if (ms) {
      d = new Date();
      d.setTime(d.getTime() + ms);
      expires = '; expires=' + d.toUTCString();
    document.cookie = name + "=" + value + expires + cpath + cdomain;

This handy little function actually returns another function, which takes a number of parameters:

  • name: Required. The cookie name.

  • value: Required. Value for the cookie.

  • ms: Expiration time of the cookie in milliseconds. If not set, defaults to Session.

  • path: Path of the cookie. If not set, defaults to the current path.

  • domain: Domain of the cookie. If not set, defaults to the current domain.

To use this Variable in a script, you need to use the following syntax:

{{JS - setCookie}}('session', 'true', 1800000, '/', '');

This would set a cookie with the name session and value true, which persists for 30 minutes, and is written on the root page of the root domain.

If you want to leave a parameter out, you’ll need to replace it with undefined, if you still want to send one of the latter parameters. For example:

{{JS - setCookie}}('session', 'true', undefined, undefined, '');

Would set a cookie with name session, value true, which would be a Session cookie, written on the current page of the root domain.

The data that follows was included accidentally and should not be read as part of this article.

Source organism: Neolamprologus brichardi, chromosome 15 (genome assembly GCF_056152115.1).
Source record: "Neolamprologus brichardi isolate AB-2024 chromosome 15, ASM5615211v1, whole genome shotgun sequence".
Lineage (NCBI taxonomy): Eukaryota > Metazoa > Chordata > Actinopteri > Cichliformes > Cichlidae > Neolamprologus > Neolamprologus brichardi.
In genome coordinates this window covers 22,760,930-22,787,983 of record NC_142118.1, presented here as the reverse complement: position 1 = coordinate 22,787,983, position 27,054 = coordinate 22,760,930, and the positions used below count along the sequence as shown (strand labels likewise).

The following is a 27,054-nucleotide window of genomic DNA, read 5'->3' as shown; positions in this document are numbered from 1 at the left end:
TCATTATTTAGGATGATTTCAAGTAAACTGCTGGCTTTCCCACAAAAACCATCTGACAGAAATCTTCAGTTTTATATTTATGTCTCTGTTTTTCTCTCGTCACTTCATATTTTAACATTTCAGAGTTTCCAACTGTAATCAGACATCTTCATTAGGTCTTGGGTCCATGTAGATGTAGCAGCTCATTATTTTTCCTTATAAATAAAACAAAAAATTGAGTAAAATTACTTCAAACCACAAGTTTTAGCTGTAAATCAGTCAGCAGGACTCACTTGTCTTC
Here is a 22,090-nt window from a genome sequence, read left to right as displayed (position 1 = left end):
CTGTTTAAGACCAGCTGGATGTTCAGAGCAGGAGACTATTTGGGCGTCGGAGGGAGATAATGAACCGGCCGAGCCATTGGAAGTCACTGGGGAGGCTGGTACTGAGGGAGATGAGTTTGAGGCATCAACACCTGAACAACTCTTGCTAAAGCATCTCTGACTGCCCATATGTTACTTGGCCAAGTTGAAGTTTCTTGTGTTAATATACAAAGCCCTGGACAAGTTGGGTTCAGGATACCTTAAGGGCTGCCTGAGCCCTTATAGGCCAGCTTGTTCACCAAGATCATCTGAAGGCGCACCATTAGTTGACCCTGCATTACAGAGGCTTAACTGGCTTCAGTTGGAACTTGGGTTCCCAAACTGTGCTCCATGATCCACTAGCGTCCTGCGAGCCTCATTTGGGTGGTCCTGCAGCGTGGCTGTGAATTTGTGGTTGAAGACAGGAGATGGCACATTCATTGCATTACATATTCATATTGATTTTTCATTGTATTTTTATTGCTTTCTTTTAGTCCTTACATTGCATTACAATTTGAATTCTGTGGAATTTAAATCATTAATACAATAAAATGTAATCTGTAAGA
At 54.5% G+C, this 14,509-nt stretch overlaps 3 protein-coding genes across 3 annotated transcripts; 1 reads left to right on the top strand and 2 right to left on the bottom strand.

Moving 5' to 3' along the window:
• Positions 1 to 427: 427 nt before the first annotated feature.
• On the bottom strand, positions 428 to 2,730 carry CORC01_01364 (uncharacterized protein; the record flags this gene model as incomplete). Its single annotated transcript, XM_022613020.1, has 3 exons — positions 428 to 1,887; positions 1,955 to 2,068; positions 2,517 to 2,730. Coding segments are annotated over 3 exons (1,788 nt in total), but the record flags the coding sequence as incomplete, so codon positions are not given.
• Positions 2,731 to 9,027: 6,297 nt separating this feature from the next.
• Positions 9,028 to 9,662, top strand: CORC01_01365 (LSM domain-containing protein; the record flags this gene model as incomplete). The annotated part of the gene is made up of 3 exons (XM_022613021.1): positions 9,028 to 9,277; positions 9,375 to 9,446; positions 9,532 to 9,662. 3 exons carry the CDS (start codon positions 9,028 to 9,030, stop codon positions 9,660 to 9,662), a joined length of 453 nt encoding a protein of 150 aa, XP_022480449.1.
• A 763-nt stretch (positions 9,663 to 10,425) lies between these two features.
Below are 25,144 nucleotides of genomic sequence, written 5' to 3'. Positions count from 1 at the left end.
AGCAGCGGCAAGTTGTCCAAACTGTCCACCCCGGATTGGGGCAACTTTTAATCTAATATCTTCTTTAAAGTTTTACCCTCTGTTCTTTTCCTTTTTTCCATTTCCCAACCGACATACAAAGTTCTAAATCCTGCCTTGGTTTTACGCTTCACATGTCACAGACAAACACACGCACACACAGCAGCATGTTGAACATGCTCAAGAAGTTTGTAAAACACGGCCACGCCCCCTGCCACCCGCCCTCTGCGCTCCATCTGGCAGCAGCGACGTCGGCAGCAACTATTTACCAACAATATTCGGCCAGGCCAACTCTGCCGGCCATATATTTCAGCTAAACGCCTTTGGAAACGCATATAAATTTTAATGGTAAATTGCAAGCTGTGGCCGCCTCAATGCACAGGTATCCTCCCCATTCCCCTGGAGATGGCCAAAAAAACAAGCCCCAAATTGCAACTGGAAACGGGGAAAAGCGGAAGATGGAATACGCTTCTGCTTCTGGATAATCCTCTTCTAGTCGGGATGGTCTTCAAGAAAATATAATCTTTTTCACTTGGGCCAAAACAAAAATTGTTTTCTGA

Phew! That’s a mouthful of code. But it does its job nicely. Combine this with the excellent 1st Party Cookie Variable, and you’ve managed to create a nice and handy cookie setter/getter.

Web Storage API and GTM

You could create a fancy set of Custom JavaScript Variables for localStorage and sessionStorage as well, but why bother? They’re dead simple to interact with.

To set a key-value pair in storage, you can use the following syntax:

if (window['Storage']) {
  // localStorage persists indefinitely
  localStorage.setItem('session', 'true'); 
  // sessionStorage persists until the browser is closed
  sessionStorage.setItem('session', 'true');
} else {
  // Fallback for when the browser doesn't support Web Storage API
  {{JS - setCookie}}('session', 'true');

First of all, you need to check if the browser supports the Web Storage API. That’s just a simple if...else block. See what I did with the fallback? That’s right! I used the {{JS - setCookie}} method we just created! What a beautiful segue.